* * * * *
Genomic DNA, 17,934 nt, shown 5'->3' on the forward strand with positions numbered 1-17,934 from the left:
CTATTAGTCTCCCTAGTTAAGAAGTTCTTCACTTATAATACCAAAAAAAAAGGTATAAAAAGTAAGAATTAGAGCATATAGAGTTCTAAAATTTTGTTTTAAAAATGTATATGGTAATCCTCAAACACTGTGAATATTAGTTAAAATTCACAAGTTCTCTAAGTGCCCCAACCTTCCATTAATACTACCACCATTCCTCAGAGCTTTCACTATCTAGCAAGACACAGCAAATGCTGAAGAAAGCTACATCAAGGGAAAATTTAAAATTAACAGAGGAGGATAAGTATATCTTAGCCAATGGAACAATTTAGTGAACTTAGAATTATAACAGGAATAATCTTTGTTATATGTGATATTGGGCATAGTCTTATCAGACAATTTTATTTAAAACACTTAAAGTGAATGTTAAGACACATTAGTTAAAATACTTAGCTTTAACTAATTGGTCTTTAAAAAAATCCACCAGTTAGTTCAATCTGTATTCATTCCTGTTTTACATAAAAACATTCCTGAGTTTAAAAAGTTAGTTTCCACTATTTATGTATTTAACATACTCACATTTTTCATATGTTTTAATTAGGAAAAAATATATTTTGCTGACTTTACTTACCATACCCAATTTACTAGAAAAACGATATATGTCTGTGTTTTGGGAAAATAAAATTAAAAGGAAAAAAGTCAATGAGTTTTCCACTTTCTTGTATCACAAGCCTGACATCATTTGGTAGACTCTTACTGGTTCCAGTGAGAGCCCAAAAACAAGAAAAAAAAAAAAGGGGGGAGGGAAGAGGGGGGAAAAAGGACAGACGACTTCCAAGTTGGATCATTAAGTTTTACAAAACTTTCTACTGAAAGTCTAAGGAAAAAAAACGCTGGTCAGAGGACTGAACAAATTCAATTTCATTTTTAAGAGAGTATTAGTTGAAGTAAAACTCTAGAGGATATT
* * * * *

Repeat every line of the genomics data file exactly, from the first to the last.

Genomic DNA, 17,934 nt, shown 5'->3' on the forward strand with positions numbered 1-17,934 from the left:
CTATTAGTCTCCCTAGTTAAGAAGTTCTTCACTTATAATACCAAAAAAAAAGGTATAAAAAGTAAGAATTAGAGCATATAGAGTTCTAAAATTTTGTTTTAAAAATGTATATGGTAATCCTCAAACACTGTGAATATTAGTTAAAATTCACAAGTTCTCTAAGTGCCCCAACCTTCCATTAATACTACCACCATTCCTCAGAGCTTTCACTATCTAGCAAGACACAGCAAATGCTGAAGAAAGCTACATCAAGGGAAAATTTAAAATTAACAGAGGAGGATAAGTATATCTTAGCCAATGGAACAATTTAGTGAACTTAGAATTATAACAGGAATAATCTTTGTTATATGTGATATTGGGCATAGTCTTATCAGACAATTTTATTTAAAACACTTAAAGTGAATGTTAAGACACATTAGTTAAAATACTTAGCTTTAACTAATTGGTCTTTAAAAAAATCCACCAGTTAGTTCAATCTGTATTCATTCCTGTTTTACATAAAAACATTCCTGAGTTTAAAAAGTTAGTTTCCACTATTTATGTATTTAACATACTCACATTTTTCATATGTTTTAATTAGGAAAAAATATATTTTGCTGACTTTACTTACCATACCCAATTTACTAGAAAAACGATATATGTCTGTGTTTTGGGAAAATAAAATTAAAAGGAAAAAAGTCAATGAGTTTTCCACTTTCTTGTATCACAAGCCTGACATCATTTGGTAGACTCTTACTGGTTCCAGTGAGAGCCCAAAAACAAGAAAAAAAAAAAAGGGGGGAGGGAAGAGGGGGGAAAAAGGACAGACGACTTCCAAGTTGGATCATTAAGTTTTACAAAACTTTCTACTGAAAGTCTAAGGAAAAAAAACGCTGGTCAGAGGACTGAACAAATTCAATTTCATTTTTAAGAGAGTATTAGTTGAAGTAAAACTCTAGAGGATATT